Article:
Abstract's details

Model analysis of barotropic Rossby waves radiated from Tropical Instability Waves

Ted Durland (Oregon State University, United States)


Tom Farrar (Woods Hole Oceanographic Institution, USA)

Event: 2022 Ocean Surface Topography Science Team Meeting

Session: Science II: Large Scale Ocean Circulation Variability and Change

Presentation type: Type Forum only

An analysis of satellite altimetry shows that sea surface height (SSH) throughout large parts of the North Pacific is significantly coherent with Tropical Instability Waves (TIWs) in the 33-34 day period band (Farrar and Durland, 2021). A qualitative comparison of the coherence gain patterns with the output of a simple barotropic model suggests that much of the observed variability can be attributed to barotropic Rossby waves radiating northward from the TIWs to far reaches of the basin. The SSH variability is patchy on the scale of a few degrees, but in both the observations and in various configurations of the model, this patchiness is organized in a larger ridge-trough-ridge pattern. Based on analyses of a flat-bottom model and the early evolution of a topographic model, Farrar and Durland attributed the ridge-trough-ridge pattern to interference between the short-wave field radiating directly from the TIW region and a long-wave field generated when short waves reflect from the North American coast. This mechanism is robust in the flat-bottom model, and it appears to be important during the early evolution of the topographic model. We show here, however, that by a month or so into the evolution of the topographic model, refraction and partial trapping by bottom topography tends to reduce the amount of wave energy reaching the coast and hence the wave interference due to coastal reflection. Given the annual cycle of the TIWs, the coastal reflection is probably important for brief fractions of the TIW life cycle, but the topographic effects probably play the dominant role in determining the SSH patterns.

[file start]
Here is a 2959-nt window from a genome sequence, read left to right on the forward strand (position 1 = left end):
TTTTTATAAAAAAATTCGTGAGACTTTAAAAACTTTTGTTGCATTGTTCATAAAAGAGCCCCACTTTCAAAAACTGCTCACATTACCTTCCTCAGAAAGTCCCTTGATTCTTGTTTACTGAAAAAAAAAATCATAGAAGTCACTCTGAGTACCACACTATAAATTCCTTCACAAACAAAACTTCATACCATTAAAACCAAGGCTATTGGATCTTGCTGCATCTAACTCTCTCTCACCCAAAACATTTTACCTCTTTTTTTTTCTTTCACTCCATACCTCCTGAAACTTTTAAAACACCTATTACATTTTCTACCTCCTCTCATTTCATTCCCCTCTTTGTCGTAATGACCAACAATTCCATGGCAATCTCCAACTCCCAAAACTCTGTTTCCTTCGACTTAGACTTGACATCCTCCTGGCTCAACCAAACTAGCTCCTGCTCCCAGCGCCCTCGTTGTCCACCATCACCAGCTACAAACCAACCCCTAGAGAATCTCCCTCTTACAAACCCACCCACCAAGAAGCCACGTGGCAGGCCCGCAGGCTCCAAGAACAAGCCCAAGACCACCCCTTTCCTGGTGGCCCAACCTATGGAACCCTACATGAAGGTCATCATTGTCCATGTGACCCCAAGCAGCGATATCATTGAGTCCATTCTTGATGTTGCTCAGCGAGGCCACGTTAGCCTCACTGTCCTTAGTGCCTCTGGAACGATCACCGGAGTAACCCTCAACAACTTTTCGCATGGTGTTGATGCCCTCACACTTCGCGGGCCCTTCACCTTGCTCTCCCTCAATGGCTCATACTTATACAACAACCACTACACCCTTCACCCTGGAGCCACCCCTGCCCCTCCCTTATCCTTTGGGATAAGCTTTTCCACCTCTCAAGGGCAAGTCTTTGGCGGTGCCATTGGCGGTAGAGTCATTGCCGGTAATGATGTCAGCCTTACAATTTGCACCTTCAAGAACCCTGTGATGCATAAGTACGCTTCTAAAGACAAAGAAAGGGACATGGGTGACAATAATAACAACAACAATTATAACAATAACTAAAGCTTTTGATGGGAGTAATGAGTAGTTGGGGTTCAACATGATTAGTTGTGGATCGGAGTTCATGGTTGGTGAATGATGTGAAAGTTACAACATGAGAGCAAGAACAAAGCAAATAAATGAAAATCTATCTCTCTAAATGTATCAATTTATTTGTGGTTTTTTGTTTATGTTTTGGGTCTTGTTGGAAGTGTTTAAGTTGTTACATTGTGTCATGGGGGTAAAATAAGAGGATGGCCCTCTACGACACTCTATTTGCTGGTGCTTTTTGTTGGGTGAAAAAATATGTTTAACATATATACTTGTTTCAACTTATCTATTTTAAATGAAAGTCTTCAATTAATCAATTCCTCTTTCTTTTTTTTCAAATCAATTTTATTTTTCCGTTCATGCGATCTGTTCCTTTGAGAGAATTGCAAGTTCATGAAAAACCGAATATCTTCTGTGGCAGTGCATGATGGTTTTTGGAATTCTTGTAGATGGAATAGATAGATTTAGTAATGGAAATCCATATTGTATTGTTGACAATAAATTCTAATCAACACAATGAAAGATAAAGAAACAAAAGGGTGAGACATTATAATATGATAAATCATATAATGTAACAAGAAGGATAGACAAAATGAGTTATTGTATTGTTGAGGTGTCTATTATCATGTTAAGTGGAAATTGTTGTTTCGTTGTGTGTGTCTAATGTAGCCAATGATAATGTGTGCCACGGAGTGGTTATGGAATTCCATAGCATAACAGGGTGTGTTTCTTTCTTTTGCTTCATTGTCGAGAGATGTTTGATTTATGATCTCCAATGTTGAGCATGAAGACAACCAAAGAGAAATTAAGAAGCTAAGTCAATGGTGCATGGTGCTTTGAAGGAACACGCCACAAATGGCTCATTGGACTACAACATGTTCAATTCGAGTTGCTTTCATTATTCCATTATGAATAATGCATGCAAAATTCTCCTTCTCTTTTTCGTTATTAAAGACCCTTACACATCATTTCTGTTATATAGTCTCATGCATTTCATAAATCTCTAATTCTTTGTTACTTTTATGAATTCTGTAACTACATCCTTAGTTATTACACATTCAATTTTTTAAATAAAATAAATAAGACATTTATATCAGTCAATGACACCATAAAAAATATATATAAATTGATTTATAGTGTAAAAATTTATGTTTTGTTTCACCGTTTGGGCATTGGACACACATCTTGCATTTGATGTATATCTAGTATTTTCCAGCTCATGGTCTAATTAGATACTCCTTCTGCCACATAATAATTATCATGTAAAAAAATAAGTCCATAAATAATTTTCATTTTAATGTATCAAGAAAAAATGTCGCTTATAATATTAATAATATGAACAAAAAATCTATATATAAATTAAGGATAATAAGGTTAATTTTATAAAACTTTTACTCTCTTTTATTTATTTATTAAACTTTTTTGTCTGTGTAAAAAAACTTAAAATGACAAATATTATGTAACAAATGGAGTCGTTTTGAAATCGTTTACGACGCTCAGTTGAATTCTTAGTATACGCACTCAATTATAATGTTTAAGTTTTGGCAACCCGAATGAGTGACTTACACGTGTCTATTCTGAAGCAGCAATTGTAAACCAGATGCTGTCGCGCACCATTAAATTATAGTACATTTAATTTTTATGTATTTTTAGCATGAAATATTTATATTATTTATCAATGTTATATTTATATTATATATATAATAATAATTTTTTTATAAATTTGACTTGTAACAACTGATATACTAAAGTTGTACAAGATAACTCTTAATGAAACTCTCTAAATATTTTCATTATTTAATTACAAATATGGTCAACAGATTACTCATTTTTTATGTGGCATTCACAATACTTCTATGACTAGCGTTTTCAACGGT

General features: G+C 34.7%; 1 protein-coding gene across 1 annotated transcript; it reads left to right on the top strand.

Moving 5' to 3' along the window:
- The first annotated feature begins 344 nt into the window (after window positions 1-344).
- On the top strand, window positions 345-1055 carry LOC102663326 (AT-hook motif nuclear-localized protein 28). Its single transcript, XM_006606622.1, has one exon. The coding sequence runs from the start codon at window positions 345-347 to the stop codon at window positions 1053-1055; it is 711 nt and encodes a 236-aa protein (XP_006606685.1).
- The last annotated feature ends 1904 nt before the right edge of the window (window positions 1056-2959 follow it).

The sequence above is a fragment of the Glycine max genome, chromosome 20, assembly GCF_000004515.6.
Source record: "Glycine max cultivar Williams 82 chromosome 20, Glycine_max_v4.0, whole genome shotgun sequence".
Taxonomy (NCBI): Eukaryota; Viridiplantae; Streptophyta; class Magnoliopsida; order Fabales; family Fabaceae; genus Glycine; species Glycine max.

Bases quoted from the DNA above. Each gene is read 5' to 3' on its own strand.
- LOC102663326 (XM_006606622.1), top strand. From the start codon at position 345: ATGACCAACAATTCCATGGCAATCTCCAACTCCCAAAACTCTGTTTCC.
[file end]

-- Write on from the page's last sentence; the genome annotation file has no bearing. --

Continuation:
Ted Durland
Oregon State University
United States